Nearly 14 months after the COVID-19 pandemic halted life as we knew it in New York and New Jersey, most restrictions will lift starting Wednesday.

Slight differences exist between the states, but most percentage-based limitations on business capacity—from retail and gyms to offices and movie theaters—are kaput. Instead, capacity is now limited by the space available for six feet of social distancing, required for those who aren’t yet fully vaccinated.

Physical barriers are permitted where social distancing isn’t possible, like at restaurants.

Public indoor hangouts in New York and New Jersey will rise to 250 people. When the gathering is outdoors, it’ll be 500. Indoor gatherings inside private homes will rise to 50 people in both states, too.

“Getting back to life means not just getting back to work, but getting back to life the way we enjoy it in New York,” New York Governor Andrew Cuomo said Monday during a press briefing in Manhattan.

Across the Hudson River in New Jersey, large indoor venues with 1,000 seats or more are capped at 30%, with no restrictions on outdoor settings.

New York will keep the six-foot rule at large indoor or outdoor venues. But social distancing isn’t required if there are separate sections for vaccinated and unvaccinated attendees—the latter requiring a negative result on a coronavirus test, masks and six feet of separation. Kids who don’t yet have the option to get vaccinated can join adults who’ve been fully inoculated in vaccinated fan sections at events, like basketball games or concerts. But they need a negative COVID test, too.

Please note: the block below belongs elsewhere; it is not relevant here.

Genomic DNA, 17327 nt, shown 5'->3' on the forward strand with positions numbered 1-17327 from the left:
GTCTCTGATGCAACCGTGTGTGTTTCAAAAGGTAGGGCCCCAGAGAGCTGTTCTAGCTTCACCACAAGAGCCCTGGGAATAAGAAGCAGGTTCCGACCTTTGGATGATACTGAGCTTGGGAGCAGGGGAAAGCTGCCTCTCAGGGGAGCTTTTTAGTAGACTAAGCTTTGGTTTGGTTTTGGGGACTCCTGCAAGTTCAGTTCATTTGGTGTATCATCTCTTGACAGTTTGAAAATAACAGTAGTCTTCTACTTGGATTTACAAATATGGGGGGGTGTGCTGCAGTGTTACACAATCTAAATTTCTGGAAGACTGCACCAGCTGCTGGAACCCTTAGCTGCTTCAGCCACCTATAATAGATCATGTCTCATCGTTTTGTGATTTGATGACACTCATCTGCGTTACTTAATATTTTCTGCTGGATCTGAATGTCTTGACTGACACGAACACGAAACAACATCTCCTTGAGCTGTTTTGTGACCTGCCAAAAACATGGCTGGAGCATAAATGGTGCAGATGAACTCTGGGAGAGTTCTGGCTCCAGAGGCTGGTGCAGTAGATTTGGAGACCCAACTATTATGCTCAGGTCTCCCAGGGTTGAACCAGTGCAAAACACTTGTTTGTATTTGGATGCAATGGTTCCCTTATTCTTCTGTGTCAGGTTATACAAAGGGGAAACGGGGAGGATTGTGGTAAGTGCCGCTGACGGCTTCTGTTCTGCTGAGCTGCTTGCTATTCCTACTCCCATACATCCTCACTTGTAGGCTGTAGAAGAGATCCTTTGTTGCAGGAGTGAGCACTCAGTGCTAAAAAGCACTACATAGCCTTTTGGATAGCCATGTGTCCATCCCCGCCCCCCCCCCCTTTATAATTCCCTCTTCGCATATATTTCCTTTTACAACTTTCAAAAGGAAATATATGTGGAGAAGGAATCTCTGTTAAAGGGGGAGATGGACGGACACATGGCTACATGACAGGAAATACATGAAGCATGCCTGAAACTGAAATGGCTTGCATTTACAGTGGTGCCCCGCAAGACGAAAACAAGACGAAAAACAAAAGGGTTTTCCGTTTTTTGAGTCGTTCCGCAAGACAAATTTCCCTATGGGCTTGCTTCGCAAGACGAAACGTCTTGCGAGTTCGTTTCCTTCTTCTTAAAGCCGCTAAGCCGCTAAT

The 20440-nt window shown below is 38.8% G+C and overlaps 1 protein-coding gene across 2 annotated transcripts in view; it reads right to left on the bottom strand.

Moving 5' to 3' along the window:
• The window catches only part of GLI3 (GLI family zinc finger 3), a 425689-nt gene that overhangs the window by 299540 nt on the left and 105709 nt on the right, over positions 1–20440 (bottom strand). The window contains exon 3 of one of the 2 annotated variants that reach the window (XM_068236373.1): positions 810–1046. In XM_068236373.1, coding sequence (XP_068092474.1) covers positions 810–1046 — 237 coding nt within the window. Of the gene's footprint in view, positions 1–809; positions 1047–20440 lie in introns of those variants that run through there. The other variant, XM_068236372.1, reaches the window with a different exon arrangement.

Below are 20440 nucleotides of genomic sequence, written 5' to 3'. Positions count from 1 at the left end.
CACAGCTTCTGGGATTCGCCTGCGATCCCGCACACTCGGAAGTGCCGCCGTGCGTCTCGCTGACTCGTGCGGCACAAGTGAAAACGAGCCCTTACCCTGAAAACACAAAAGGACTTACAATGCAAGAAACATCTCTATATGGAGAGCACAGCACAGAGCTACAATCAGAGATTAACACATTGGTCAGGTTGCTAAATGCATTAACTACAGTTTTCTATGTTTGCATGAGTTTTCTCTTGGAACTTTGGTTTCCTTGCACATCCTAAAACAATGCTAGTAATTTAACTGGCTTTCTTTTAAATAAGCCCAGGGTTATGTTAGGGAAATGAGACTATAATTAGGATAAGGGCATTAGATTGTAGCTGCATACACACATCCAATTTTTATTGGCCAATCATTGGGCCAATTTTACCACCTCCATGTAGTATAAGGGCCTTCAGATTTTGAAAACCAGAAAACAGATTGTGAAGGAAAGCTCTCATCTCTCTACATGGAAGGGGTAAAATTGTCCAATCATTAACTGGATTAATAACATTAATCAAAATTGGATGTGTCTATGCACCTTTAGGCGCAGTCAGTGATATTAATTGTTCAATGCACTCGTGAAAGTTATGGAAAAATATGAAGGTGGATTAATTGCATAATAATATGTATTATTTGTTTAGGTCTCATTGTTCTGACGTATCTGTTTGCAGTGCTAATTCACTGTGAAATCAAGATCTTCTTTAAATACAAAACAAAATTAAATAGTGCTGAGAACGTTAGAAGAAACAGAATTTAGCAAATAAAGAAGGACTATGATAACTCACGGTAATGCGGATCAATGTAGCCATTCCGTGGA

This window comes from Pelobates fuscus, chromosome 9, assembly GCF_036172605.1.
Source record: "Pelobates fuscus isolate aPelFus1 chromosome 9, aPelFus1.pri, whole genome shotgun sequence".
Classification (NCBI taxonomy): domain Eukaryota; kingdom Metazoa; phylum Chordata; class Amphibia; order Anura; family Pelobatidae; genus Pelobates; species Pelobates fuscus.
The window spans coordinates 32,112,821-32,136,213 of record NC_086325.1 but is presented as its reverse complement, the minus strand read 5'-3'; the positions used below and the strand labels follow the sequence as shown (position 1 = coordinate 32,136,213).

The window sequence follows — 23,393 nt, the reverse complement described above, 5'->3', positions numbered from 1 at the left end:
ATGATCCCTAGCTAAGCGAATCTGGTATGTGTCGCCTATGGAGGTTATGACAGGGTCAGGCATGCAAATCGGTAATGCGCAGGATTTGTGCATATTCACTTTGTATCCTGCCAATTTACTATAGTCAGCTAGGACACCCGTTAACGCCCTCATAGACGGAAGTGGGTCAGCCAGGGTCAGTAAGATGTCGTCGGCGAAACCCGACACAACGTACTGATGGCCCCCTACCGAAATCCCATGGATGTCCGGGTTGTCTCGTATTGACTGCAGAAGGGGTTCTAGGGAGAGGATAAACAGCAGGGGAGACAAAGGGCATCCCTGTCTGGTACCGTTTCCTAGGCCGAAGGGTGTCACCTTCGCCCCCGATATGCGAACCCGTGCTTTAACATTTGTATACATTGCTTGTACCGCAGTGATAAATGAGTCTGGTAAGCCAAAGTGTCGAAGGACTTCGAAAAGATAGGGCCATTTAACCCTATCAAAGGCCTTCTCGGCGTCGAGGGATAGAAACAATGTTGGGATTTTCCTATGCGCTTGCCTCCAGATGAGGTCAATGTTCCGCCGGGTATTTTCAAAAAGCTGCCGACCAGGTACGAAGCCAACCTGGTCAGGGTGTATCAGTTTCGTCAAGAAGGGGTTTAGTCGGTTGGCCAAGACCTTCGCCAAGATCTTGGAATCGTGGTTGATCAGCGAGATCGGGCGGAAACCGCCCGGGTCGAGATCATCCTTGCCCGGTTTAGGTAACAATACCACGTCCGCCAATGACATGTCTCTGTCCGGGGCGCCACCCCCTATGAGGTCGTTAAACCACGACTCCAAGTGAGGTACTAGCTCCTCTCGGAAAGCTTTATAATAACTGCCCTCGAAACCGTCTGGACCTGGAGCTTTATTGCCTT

Madison Square Garden and the Barclays Center plan to roll out separated vaccine status areas as the Knicks and the Nets venture into the NBA playoffs.

New York is now following new federal guidance on mask-wearing, which only requires people to wear face coverings in congregate living or medical settings, public transit and schools. Fully vaccinated people don’t have to wear a mask indoors unless they go inside a business that keeps this requirement for everyone.

Mayor Bill de Blasio embraced the rule change during a Wednesday press briefing, but he’ll continue to wear a face covering when in doubt about the vaccination status of those around him. He is also keeping a full mask mandate in place for city-run offices.

Dr. Mitchell Katz, the head of the city’s Health + Hospitals, added, “I very much support this direction because we needed to show people that we really believe in vaccinations. I think before it was very much a mixed message.”

New Jersey broke with that recommendation and will still require mask wearing for everyone in all public indoor places. Governor Phil Murphy said he didn’t want to further burden businesses.

A restaurant manager at MamaJuana Cafe in West New York, Ramon Luna, plans to incrementally increase the number of tables he’ll serve each week as he keeps tabs on COVID in his community.

“My life is going to be changing. The money’s come back. And we can continue to make the bills, make a business,” Luna said.

Editor's note: This story was updated with commentary from Mayor de Blasio's daily presser.